As Bishop of Liverpool in the 1980s ex-England cricket captain David Sheppard helped to bring healing to a divided city. His daughter considers the legacy of a loving father
All my life, people have said to me, “Oh you must be so proud of your father”, as they did also to my mother, “Oh you must be so proud of David.” There was always the perception of the “great man” looming large in our lives. But although I understand why people say this, it doesn’t feel quite right, because, for my father, it was never about him. God was always the primary agent at work.
So if there is one thing that I know he would want to come from the publication of the fine biography of him by Andrew Bradstock that is published this week, Batting for the Poor, it would be that it prompt more people to realise they too have a calling.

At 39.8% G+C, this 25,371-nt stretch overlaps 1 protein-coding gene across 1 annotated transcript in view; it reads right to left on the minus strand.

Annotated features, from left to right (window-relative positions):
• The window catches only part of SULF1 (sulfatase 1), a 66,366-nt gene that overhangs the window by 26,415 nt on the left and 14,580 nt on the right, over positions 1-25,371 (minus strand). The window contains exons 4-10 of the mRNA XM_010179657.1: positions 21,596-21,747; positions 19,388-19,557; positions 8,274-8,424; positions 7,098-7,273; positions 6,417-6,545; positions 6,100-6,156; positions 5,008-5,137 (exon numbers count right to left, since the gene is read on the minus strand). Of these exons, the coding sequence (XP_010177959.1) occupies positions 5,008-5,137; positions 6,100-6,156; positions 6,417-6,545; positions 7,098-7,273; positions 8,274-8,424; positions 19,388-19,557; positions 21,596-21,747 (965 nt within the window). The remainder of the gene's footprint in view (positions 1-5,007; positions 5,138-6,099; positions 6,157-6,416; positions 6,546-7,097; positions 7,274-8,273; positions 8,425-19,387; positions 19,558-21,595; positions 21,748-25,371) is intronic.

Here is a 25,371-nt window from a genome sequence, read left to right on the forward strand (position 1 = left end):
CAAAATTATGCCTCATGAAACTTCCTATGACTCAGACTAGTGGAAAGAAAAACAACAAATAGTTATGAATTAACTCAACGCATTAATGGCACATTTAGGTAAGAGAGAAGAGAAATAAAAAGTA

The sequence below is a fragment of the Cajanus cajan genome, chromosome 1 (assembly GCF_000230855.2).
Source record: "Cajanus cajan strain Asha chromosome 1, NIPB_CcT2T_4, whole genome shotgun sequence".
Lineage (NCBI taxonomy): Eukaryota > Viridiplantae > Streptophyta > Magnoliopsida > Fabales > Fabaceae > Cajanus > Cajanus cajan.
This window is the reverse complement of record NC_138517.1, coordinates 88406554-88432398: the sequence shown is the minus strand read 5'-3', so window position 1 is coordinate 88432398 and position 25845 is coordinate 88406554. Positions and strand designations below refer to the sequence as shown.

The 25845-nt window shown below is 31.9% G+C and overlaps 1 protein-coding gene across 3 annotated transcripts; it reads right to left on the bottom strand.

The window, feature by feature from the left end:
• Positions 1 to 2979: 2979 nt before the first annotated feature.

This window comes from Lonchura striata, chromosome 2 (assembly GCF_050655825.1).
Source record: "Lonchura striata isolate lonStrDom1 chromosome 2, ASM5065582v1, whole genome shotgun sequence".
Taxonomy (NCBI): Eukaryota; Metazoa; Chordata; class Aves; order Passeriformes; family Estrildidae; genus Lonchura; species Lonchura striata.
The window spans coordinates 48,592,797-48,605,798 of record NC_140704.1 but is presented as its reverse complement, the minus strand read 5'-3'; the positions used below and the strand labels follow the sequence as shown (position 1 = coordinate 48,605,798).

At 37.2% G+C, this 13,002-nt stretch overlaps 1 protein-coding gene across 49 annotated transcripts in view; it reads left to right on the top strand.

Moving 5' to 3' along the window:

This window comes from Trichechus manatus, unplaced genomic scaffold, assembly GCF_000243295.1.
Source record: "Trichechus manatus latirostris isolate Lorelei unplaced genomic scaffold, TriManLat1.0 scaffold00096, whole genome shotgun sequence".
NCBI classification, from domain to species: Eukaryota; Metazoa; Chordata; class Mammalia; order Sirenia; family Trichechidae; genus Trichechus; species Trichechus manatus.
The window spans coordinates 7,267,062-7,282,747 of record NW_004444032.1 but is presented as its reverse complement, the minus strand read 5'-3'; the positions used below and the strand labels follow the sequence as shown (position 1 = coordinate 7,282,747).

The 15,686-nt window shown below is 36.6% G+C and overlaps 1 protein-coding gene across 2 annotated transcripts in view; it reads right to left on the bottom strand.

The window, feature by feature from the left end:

My father’s courage was evident from an early age. He was eight, and already at boarding school, when he was told of his father’s death. A determination grew that was to prove vital in his twenties, when he found himself facing Australian fast bowlers, and, later still, in his dealings with Margaret Thatcher.
The passion for cricket that had taken root as a little boy was cultivated at school and by hours of solitary practice against the coalshed door at home. At Cambridge as a history undergraduate he spent more time at the crease than in the library. After scoring heavily when the university played the West Indian touring team in 1950, he was selected to play for England against them that summer.